PHILADELPHIA — Her remarks came in the 5 p.m. hour, not in primetime, but when NARAL Pro-Choice America President Ilyse Hogue spoke from the Democratic National Convention stage here on Wednesday, she made convention history.
On Tuesday, Planned Parenthood President Cecile Richards was the first speaker to utter the word abortion from the convention stage this year. The next day, Hogue broke new ground and spoke about having had one.
“I am a fourth-generation Texan,” said Hogue, who before leading the National Association for the Repeal of Abortion Laws had worked with MoveOn.org in Washington, D.C. “Texas women are tough. We approach challenges with clear eyes and full hearts. To succeed in life, all we need are the tools, the trust, and the chance to chart our own path.”
She continued: “I was fortunate enough to have these things when I found out I was pregnant years ago. I wanted a family, but it was the wrong time. I made the decision that was best for me — to have an abortion and get compassionate care at a clinic in my own community. Now, years later, my husband and I are parents to two incredible children.
“My story is not unique. About one in three American women have abortions by the age of 45, and the majority are mothers just trying to take care of the families they already have. You see, it’s not as simple as bad girls get abortions and good girls have families. We are the same women at different times in our lives — each making decisions that are the best for us.”
Asked if she was the first to have spoken at a Democratic National Convention about having had an abortion for reasons other than a medical crisis, Hogue replied, “As far as I know.”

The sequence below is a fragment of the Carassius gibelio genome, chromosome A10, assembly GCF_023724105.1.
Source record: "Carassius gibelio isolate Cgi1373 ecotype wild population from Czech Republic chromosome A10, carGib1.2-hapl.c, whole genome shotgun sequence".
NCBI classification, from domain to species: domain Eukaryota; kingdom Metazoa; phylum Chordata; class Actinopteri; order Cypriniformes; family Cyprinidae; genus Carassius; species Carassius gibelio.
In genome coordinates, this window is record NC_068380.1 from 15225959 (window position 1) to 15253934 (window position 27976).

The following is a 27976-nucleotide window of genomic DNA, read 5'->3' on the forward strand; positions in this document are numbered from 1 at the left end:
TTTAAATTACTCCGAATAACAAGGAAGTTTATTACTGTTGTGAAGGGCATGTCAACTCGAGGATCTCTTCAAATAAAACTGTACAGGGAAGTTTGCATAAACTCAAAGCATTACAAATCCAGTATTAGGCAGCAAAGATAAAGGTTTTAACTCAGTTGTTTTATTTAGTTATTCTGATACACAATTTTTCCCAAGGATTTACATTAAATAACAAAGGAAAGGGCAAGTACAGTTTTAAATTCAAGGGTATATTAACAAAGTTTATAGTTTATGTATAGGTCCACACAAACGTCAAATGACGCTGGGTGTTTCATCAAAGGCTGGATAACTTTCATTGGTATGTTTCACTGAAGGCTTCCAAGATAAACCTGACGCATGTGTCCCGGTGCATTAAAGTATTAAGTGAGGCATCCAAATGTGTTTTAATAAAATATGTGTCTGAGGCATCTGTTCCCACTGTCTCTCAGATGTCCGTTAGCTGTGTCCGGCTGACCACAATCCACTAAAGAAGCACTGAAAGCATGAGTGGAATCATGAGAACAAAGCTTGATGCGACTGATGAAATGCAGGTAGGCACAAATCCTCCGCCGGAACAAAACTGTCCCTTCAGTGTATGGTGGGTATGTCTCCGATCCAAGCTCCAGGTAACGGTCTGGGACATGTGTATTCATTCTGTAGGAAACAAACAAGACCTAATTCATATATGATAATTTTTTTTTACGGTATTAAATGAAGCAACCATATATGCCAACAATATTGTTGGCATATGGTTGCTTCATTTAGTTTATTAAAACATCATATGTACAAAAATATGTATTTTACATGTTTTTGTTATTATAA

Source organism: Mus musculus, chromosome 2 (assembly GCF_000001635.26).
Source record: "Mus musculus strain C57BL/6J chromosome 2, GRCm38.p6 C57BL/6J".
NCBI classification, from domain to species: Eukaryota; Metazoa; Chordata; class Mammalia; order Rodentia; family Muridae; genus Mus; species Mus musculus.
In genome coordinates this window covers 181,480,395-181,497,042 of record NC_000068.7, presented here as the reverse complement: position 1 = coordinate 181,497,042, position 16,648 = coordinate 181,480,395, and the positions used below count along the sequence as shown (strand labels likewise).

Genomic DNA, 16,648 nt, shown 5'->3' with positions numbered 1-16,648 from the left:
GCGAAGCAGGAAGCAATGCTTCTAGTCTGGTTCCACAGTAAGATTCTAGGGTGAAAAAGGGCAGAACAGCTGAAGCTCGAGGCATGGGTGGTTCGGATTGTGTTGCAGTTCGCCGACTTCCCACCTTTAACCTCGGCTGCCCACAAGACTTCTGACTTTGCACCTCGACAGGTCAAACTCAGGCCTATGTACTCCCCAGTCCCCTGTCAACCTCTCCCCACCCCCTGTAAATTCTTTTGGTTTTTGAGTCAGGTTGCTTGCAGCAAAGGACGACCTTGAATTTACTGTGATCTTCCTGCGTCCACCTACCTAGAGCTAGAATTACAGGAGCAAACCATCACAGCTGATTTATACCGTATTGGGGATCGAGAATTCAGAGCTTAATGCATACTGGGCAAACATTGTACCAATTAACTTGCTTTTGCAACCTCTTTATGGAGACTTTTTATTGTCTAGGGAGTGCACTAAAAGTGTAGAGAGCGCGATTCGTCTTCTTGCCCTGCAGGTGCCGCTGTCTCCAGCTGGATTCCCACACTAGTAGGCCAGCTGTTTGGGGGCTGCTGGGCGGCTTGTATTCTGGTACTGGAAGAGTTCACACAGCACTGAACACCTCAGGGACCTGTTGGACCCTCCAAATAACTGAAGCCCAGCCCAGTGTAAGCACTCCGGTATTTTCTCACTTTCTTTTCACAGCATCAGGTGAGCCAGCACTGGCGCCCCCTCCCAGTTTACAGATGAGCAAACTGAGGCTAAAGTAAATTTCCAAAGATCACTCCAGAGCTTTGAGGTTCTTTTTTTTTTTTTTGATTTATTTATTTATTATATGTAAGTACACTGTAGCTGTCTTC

It’s not the first time Hogue has spoken publicly about having had an abortion. She told Elle magazine last year that it took place while she was in graduate school at the University of Michigan — a decision she says she made with the support of family and friends.
But it is highly unusual to hear a woman talk about having had an abortion outside the framework of personal tragedy, such as the wanted pregnancy of a non-viable fetus, in any public forum.
Former Texas state legislator and gubernatorial candidate Wendy Davis riveted the nation during a 2013 filibuster against Texas’ restrictive abortion law, has spoken openly about having ended two pregnancies — but in both cases there were health factors involved. In one case, she received treatment for an ectopic pregnancy, a life-threatening medical emergency in which a fetus develops outside the uterus. Ectopic pregnancies are non-viable, and treating them is not considered abortion. In another case, Davis spoke of having terminated “a much-wanted pregnancy” during her second trimester when “my then husband and I discovered that our baby daughter was suffering from a debilitating brain abnormality.”
Abortion rights advocates have taken different tacks over the years since the Supreme Court passed Roe v. Wade. During the presidency of Bill Clinton, Democrats — including now presidential nominee Hillary Clinton — emphasized that they believed abortion should be “safe, legal and rare.” But in recent years, a younger generation of advocates has sought to preserve abortion rights by speaking openly about their own abortions.
The Democratic Party platform has supported abortion rights, with varying degrees of ambivalence and conviction, since 1976.